Fatal Neglect Sleeping Sickness

Sleeping sickness

Sleeping sickness, or human African trypanosomiasis, is a parasitic infection which attacks the body’s central nervous system; without treatment the disease is fatal.

Considered a neglected disease, there are two forms of sleeping sickness, caused by two different parasites: Trypanosoma brucei gambiense, which is found in western and central Africa accounts for 98 per cent of cases; Trypanosoma brucei rhodesiense, accounts for less than two percent of cases and is found in eastern and southern Africa. Both parasites are transmitted by the bite of the tsetse fly.

The disease causes severe neurological conditions, including poor coordination, confusion, agitation, aggressiveness or disinhibition. The more commonly-known name of the disease, sleeping sickness, derives from the symptom where patients experience an inability to sleep during the night but are often overcome by sleep during the day.

Neglected diseases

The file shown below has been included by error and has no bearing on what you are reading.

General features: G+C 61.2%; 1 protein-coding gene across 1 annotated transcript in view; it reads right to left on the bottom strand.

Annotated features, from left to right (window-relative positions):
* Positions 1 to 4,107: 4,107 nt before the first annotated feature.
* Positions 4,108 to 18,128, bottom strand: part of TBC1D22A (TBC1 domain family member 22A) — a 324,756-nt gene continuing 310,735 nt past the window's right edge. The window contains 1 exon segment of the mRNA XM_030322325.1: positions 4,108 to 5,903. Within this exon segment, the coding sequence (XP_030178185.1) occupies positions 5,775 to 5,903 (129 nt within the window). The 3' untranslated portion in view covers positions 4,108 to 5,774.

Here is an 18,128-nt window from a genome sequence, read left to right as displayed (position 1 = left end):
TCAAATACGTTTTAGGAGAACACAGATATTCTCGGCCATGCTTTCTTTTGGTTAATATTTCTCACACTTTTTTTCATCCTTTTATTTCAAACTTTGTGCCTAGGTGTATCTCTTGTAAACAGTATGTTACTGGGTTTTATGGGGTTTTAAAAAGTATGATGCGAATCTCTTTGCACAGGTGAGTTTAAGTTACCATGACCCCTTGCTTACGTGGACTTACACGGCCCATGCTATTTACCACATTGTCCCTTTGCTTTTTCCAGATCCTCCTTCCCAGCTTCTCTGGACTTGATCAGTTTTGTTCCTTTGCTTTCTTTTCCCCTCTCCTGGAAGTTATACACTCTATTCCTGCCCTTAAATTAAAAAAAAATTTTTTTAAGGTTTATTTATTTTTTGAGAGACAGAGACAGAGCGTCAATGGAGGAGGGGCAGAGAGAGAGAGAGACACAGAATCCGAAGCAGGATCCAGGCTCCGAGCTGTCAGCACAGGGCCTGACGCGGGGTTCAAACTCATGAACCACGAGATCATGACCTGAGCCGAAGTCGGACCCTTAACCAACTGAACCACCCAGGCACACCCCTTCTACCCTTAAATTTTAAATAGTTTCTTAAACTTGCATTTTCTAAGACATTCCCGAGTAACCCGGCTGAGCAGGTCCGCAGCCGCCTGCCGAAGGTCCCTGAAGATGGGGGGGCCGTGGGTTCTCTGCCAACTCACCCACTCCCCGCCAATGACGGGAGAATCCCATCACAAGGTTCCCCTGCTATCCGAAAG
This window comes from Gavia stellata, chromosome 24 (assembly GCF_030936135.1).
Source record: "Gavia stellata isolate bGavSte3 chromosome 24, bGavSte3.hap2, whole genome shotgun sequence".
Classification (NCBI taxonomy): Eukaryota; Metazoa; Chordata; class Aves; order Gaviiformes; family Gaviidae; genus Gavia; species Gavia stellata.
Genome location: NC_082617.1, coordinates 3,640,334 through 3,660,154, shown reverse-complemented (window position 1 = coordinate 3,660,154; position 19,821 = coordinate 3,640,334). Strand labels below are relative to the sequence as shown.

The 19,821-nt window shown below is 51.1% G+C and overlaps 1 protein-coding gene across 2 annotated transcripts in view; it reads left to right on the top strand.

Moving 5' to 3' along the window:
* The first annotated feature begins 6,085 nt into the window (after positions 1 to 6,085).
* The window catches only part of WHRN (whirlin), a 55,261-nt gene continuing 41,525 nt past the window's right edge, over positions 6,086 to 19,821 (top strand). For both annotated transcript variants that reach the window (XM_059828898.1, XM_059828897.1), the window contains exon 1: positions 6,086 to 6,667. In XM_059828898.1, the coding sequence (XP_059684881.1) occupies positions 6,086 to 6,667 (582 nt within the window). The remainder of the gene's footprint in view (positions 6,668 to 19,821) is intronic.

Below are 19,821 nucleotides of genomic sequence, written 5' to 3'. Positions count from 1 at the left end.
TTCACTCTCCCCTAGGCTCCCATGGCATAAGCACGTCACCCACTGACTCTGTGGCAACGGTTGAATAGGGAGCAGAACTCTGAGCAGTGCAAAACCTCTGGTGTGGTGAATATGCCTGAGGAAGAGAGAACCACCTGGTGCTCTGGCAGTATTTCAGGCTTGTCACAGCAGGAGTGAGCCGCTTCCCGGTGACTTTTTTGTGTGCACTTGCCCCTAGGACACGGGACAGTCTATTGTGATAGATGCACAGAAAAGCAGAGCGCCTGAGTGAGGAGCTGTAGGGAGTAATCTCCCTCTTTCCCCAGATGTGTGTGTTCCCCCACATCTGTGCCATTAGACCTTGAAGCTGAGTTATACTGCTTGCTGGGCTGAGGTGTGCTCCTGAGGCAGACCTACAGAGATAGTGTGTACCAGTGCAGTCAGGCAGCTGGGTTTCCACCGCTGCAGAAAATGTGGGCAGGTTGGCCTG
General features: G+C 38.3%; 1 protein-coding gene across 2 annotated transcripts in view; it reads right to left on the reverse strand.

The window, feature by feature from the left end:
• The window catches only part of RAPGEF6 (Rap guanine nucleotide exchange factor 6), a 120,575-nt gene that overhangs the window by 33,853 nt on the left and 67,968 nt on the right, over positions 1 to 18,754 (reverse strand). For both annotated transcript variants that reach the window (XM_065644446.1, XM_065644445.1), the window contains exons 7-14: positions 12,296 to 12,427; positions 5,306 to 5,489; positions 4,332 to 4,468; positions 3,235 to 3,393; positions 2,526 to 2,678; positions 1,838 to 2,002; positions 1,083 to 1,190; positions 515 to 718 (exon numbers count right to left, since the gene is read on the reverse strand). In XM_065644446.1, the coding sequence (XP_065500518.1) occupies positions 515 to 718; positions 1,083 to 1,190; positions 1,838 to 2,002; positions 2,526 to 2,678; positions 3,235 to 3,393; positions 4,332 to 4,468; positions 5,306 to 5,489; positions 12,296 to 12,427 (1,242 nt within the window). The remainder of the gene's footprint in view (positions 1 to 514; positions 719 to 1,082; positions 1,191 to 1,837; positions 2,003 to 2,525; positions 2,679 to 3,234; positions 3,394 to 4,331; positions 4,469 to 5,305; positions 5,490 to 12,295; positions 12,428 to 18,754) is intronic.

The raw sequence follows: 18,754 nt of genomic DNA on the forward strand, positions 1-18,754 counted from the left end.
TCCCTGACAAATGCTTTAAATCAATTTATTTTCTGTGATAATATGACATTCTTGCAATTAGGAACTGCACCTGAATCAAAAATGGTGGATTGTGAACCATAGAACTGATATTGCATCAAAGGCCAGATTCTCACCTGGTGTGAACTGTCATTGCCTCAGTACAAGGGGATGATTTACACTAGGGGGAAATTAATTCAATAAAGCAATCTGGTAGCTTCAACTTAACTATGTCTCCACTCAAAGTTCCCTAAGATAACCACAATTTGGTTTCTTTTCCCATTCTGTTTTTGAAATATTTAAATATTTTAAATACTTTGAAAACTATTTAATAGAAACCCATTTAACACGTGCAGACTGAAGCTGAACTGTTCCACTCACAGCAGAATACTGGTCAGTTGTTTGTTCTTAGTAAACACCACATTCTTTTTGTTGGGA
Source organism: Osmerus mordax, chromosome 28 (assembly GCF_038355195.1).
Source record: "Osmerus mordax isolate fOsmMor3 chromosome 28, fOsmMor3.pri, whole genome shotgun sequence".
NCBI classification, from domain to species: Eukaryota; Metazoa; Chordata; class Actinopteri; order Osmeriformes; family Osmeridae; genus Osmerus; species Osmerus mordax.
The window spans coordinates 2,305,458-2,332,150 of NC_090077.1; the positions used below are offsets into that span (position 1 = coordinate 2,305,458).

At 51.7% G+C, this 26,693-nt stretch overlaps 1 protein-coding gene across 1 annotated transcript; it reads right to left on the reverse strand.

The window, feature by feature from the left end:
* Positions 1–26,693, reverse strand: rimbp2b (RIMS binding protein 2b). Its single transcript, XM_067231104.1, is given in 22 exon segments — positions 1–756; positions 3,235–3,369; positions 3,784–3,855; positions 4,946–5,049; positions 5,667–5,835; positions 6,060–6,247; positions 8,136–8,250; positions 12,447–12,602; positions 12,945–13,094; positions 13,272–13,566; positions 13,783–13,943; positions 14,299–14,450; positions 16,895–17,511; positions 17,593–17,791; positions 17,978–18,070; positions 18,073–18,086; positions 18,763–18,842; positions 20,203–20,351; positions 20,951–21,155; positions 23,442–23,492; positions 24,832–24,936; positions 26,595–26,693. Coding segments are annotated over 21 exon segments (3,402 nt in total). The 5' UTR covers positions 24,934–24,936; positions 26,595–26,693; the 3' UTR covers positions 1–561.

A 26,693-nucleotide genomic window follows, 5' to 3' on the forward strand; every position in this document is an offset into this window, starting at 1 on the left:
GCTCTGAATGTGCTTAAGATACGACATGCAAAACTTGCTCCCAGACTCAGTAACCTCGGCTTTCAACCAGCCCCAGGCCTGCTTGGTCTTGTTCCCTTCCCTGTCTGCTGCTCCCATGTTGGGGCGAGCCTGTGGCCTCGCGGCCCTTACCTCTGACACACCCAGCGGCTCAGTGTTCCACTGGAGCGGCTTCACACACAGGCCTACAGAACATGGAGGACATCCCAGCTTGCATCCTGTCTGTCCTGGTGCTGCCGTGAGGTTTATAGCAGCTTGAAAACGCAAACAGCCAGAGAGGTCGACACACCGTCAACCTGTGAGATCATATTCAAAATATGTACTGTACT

Combating tropical diseases: What is still missing

Press Release 30 Jan 2012
Democratic Republic of Congo

Condition still critical

Project Update 18 Nov 2011
Sleeping sickness

Sleeping Sickness: Is the end in sight?

Project Update 1 Jul 2010
Sleeping sickness

NECT added to WHO Essential Medicines List as combination treatment against sleeping sickness

Press Release 15 May 2009
Sleeping sickness

New study shows potential for shorter and safer sleeping sickness treatment

Press Release 16 Nov 2006
Democratic People's Republic of Korea

African sleeping sickness in the DRC

Project Update 19 Jul 2006
Advanced HIV management in Homa Bay
Medical Resource

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